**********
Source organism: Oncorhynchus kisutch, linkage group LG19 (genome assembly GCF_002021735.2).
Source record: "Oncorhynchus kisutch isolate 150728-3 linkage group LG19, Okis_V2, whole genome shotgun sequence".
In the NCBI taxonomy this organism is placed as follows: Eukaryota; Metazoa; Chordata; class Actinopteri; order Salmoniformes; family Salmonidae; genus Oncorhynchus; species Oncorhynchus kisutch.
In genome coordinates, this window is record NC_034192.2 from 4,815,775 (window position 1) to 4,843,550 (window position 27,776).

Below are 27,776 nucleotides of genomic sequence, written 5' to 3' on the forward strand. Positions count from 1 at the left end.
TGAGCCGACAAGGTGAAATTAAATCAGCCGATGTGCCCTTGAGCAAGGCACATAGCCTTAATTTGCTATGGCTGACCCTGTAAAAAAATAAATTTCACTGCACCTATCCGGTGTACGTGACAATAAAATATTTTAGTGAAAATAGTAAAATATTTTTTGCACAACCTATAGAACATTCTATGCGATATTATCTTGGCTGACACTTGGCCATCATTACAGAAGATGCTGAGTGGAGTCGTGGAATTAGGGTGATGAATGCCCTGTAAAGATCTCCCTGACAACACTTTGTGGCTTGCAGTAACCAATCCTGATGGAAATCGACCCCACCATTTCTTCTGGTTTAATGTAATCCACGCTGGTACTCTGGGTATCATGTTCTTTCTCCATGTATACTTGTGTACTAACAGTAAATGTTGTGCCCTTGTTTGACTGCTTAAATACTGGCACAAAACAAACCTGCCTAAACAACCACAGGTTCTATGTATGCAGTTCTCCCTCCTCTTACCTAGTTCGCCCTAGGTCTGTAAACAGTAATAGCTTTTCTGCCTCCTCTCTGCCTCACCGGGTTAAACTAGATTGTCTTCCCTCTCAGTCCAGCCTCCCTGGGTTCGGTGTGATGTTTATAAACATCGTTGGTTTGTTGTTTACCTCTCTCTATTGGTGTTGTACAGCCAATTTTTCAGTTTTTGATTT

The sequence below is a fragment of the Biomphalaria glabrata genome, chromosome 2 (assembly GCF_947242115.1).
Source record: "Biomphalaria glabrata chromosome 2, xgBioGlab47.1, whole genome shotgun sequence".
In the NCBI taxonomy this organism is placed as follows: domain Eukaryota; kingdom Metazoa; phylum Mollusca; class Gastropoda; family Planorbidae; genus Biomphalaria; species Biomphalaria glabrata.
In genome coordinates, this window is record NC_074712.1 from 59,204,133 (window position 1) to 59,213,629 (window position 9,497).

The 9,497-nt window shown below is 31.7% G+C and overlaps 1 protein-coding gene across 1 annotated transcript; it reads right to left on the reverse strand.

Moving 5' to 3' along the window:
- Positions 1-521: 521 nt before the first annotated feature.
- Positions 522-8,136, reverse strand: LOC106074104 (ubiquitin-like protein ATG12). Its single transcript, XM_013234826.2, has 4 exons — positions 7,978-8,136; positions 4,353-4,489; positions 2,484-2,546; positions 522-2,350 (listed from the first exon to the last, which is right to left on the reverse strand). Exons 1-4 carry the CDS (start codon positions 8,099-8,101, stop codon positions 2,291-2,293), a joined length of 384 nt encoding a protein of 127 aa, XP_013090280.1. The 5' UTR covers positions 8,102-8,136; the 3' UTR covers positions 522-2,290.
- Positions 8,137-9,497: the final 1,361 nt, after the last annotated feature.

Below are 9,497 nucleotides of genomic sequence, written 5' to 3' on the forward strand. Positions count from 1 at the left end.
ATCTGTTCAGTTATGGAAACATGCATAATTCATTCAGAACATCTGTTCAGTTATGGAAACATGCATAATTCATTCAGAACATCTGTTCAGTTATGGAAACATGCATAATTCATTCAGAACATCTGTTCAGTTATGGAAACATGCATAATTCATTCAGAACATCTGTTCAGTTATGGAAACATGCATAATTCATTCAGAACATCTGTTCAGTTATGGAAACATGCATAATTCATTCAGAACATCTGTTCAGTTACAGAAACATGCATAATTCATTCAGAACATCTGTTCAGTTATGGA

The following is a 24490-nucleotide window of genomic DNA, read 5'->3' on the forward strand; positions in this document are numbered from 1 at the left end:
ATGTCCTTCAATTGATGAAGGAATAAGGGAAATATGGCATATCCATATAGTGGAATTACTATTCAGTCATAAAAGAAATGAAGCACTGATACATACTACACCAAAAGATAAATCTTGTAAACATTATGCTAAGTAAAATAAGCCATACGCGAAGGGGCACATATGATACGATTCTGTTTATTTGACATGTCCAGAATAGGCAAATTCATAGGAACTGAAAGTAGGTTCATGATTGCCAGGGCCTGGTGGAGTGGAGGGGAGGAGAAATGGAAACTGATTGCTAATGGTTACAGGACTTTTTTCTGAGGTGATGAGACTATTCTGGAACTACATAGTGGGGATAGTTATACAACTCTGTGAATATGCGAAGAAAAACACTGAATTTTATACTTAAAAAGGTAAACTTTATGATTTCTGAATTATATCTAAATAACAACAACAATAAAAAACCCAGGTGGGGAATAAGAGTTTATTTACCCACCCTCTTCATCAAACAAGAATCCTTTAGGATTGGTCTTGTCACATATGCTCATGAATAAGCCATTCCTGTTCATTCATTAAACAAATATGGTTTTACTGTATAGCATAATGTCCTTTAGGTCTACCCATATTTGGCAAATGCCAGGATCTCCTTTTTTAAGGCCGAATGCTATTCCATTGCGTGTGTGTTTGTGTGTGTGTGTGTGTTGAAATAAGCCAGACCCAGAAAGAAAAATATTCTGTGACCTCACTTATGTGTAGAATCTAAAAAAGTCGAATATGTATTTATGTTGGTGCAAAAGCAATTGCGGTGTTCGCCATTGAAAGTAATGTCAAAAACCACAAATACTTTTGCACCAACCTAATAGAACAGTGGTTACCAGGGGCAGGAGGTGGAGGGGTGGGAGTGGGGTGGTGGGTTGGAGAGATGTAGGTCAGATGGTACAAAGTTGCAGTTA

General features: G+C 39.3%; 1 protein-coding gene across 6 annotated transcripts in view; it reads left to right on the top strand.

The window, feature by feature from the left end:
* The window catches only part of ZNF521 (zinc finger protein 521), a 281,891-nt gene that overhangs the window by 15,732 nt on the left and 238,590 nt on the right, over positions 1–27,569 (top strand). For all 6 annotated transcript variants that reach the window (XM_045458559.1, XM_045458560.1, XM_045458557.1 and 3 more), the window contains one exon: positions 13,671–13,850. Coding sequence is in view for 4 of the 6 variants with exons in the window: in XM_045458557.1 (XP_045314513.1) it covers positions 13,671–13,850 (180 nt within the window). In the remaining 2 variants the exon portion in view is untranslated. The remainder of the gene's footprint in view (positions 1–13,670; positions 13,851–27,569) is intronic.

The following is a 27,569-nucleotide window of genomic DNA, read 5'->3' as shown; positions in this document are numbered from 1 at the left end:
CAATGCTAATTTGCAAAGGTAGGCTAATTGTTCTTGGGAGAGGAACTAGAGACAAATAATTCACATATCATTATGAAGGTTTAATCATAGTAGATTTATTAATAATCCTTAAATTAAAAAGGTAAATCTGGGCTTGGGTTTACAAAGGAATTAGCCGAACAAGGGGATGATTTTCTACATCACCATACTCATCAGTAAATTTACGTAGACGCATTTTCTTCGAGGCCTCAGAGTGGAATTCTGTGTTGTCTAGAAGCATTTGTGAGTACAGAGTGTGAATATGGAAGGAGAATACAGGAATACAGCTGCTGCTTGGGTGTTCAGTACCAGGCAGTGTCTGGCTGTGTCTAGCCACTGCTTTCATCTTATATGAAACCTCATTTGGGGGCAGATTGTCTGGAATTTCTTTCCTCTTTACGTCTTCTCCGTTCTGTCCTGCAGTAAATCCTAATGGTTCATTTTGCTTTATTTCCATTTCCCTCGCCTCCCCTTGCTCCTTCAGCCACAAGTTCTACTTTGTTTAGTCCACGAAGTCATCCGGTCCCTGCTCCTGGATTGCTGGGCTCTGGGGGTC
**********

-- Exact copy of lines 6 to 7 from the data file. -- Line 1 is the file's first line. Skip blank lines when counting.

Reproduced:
TGAGCCGACAAGGTGAAATTAAATCAGCCGATGTGCCCTTGAGCAAGGCACATAGCCTTAATTTGCTATGGCTGACCCTGTAAAAAAATAAATTTCACTGCACCTATCCGGTGTACGTGACAATAAAATATTTTAGTGAAAATAGTAAAATATTTTTTGCACAACCTATAGAACATTCTATGCGATATTATCTTGGCTGACACTTGGCCATCATTACAGAAGATGCTGAGTGGAGTCGTGGAATTAGGGTGATGAATGCCCTGTAAAGATCTCCCTGACAACACTTTGTGGCTTGCAGTAACCAATCCTGATGGAAATCGACCCCACCATTTCTTCTGGTTTAATGTAATCCACGCTGGTACTCTGGGTATCATGTTCTTTCTCCATGTATACTTGTGTACTAACAGTAAATGTTGTGCCCTTGTTTGACTGCTTAAATACTGGCACAAAACAAACCTGCCTAAACAACCACAGGTTCTATGTATGCAGTTCTCCCTCCTCTTACCTAGTTCGCCCTAGGTCTGTAAACAGTAATAGCTTTTCTGCCTCCTCTCTGCCTCACCGGGTTAAACTAGATTGTCTTCCCTCTCAGTCCAGCCTCCCTGGGTTCGGTGTGATGTTTATAAACATCGTTGGTTTGTTGTTTACCTCTCTCTATTGGTGTTGTACAGCCAATTTTTCAGTTTTTGATTT

The sequence below is a fragment of the Biomphalaria glabrata genome, chromosome 2 (assembly GCF_947242115.1).